June 19, 2008  

Q: Mikokoro, Center of the Sea has fantastically done art, but what does it actually depict? It kind of looks like a crashed spaceship.
–Craig, Stirling, Scotland, UK

A: From Monty Ashley, Magic Web Team:

Good question! Let's start by reminding everyone what the card looks like.

And here's the art description:

Location: Out in the sea
Action: Show an island off the coast of Kamigawa that consists of a single immense boulder encrusted with crystal or diamonds that juts out from the sea. The boulder is strung with shimenawa, huge ropes that designate a sacred site in Shinto. Perhaps the clouds have parted and a sunbeam hits the boulder from above, accentuating its holiness and power.
Focus: Naiyashima, the sacred island of diamond
Mood: Gaze on it, but no mortal may touch it.

So what you've got here is a massive rock, set in the exact center of the sea. Note that it isn't an island so much as "a giant rock". We only mention that so you won't tap it expected blue mana.


 
 June 18, 2008  

Q: Is there an artwork of Kaldra fully mounted? Also, do you have a render of this token? That would just be great. Thanks!
–Clemens, Vienna, Austria

A: From Monty Ashley, Magic Web Team:

Well, sort of. First, let's take a look at the three pieces of Kaldra equipment. On the left, the regular cards; on the right, the alternate art that appeared on the Prerelease Card:

Sword of Kaldra

Sword of Kaldra alternate art by Donato Giancola
Shield of Kaldra

Shield of Kaldra alternate art by Donato Giancola
Helm of Kaldra

Helm of Kaldra alternate art by Donato Giancola

The important thing is that the ability on Helm of Kaldra doesn't summon the actual Kaldra. Instead, an avatar of Kaldra is brought forth. So there's no picture of the fully corporeal Kaldra. However, art was commissioned for the Kaldra token for Magic Online, wielding all of its equipment. And here it is!

Kaldra!
Kaldra token art by Donato Giancola

 June 17, 2008  

Q: What is the significance of the mana symbols at the top of each day's Ask Wizards?
–Rob, Columbus, OH, USA

A: From Monty Ashley, Magic Web Team:

There isn't really any significance right now. When we started using the boxes in April 2002, the symbols cycled in White ManaBlue ManaBlack ManaRed ManaGreen Mana order, and for the most part they've continued to do that.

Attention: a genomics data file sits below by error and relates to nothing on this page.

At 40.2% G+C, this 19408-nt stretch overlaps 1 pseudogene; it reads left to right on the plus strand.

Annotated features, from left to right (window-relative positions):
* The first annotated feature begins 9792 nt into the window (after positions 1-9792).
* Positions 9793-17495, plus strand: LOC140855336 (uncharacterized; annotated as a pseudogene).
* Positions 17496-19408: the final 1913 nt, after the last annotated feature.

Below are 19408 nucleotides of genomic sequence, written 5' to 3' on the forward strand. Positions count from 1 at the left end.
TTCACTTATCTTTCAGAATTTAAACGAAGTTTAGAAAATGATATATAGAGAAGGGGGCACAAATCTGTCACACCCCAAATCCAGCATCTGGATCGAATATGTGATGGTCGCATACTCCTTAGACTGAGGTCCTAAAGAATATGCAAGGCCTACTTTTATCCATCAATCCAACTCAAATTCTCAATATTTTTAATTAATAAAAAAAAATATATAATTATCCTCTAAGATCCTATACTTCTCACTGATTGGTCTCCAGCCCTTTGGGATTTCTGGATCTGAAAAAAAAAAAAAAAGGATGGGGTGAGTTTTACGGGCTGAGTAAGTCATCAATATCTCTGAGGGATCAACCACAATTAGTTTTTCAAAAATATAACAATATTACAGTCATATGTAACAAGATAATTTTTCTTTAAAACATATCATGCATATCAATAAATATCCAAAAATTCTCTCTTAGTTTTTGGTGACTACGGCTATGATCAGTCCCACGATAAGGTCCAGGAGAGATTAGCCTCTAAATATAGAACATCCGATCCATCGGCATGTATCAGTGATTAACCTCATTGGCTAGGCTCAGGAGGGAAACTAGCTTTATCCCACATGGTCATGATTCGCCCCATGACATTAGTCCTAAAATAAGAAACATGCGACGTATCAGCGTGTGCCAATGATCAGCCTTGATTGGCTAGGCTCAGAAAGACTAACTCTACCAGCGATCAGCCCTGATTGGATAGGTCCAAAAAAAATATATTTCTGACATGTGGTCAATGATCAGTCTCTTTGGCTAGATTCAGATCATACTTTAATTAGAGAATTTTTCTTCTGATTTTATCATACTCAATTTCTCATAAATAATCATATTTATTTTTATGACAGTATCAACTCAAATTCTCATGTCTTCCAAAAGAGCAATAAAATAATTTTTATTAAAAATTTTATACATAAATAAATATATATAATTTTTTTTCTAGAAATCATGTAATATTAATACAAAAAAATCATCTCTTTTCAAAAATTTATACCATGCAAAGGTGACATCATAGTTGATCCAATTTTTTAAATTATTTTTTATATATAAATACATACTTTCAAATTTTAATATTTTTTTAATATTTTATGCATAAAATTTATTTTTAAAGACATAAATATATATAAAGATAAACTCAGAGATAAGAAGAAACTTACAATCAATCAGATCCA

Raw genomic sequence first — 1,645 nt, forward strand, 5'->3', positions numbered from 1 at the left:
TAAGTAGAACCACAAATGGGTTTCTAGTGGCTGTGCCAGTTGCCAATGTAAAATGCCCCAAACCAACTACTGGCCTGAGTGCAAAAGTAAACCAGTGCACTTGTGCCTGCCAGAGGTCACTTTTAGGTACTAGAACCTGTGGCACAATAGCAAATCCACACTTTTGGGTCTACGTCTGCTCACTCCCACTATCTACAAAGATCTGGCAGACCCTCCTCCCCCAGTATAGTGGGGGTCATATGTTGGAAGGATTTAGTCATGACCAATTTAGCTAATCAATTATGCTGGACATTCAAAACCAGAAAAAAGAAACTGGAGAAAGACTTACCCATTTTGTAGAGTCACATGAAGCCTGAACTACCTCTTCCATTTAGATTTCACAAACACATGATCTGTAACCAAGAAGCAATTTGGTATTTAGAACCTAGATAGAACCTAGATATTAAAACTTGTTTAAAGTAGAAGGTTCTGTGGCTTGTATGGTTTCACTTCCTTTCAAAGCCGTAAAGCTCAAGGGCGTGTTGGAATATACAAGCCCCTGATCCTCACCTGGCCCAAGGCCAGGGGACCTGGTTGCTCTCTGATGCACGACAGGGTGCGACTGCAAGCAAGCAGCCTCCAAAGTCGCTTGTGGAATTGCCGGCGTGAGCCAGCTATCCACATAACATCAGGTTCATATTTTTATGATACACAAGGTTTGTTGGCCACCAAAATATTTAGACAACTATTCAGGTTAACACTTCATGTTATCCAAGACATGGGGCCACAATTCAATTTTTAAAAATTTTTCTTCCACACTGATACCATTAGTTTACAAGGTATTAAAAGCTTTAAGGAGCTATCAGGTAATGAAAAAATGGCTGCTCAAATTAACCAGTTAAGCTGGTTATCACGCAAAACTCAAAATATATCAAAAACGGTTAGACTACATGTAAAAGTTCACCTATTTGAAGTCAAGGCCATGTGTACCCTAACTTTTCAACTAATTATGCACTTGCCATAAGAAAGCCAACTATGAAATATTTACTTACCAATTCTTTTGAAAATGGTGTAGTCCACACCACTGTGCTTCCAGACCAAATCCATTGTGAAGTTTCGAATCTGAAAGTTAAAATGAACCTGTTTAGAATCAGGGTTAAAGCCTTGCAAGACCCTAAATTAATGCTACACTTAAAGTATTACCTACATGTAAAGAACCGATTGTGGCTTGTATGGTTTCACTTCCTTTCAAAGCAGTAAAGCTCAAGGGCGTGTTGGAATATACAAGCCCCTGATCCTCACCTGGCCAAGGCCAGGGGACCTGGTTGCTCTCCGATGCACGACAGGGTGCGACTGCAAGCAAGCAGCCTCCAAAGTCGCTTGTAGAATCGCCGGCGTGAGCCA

There was a period where we tried to use the mana symbols as a sort of category marker, with blue being "rules questions" and red being "questions about R&D", and that sort of thing. That didn't last very long, and we experimented with random mana symbols, but we eventually settled back into the familar rhythm of White ManaBlue ManaBlack ManaRed ManaGreen Mana, with some random symbols sprinkled in when we forget to change the symbol for the next day's question. We've actually kept the "blue means rules question" rule, though, since we've tried to sync things up so Monday's Rules Corner always gets the blue mana symbol.

We use the "Ask Wizards" box a lot around the site. When you see a poll or a sidebar in an article, it's usually in one of these boxes, except without the mana symbol. When Mark Rosewater wrote IM Legend, in which he trades Instant Messages with the five colors of Magic, we were excited because it meant we finally had a chance to use the boxes in a place where the mana symbol not only meant something but was essential to the article itself!


 June 16, 2008 – Magic Rules Corner  

Q: In a recent Shadowmoor draft game, I had an Inkfathom Witch + other creatures. My opponent had a Mistmeadow Witch; after I declared attackers, he activated Mistmeadow Witch's effect targeting my Inkfathom Witch. Naturally, I activated Inkfathom Witch in response before it was whisked away. Since no blockers have yet been declared, do all my guys now become 4/1s (and what would happen if they were later blocked?), or does the ability simply wait until after blockers are declared as some people argued?
–Ryan, Fort Wayne, IN, USA

A: From the Magic Rules Corner:

Neither, actually. If you use Inkfathom Witch's activated ability any time before blockers are declared, nothing will happen, because "unblocked creature" doesn't just mean "a creature that isn't currently being blocked." Let's take a look at the entry in the Shadowmoor FAQ:

An "unblocked creature" is a creature that attacked and wasn't blocked. Creatures aren't "blocked" or "unblocked" until the declare blockers step, so playing this ability before then (or after combat ends) will have no effect.

This is because of rule 309.2f in the Comprehensive Rules:

An attacking creature with one or more creatures declared as blockers for it becomes a blocked creature; one with no blockers becomes an unblocked creature. This remains unchanged until the creature is removed from combat or the combat phase ends, whichever comes first. (Some effects can change whether a creature is blocked or unblocked.)

What sort of effects can change whether a creature is blocked or unblocked, you might ask? The parenthetical is referring to effects such as those of Flash Foliage and Curtain of Light, which cause attacking creatures to become blocked, as well as more involved effects such as that of Balduvian Warlord.

In the situation you describe, there's no chance for your Inkfathom Witch to make any of your creatures become 4/1. The ability goes on the stack, and when it resolves, it applies to every creature it can (which is none, because blockers haven't been declared yet) and does nothing. (And if you think about it, this distinction does an important job; it wouldn't make sense if you could activate Inkfathom Witch before attacking.)

Rule 309.2f also matters for the ninjutsu ability from Betrayers of Kamigawa, which similarly cares which creatures are unblocked.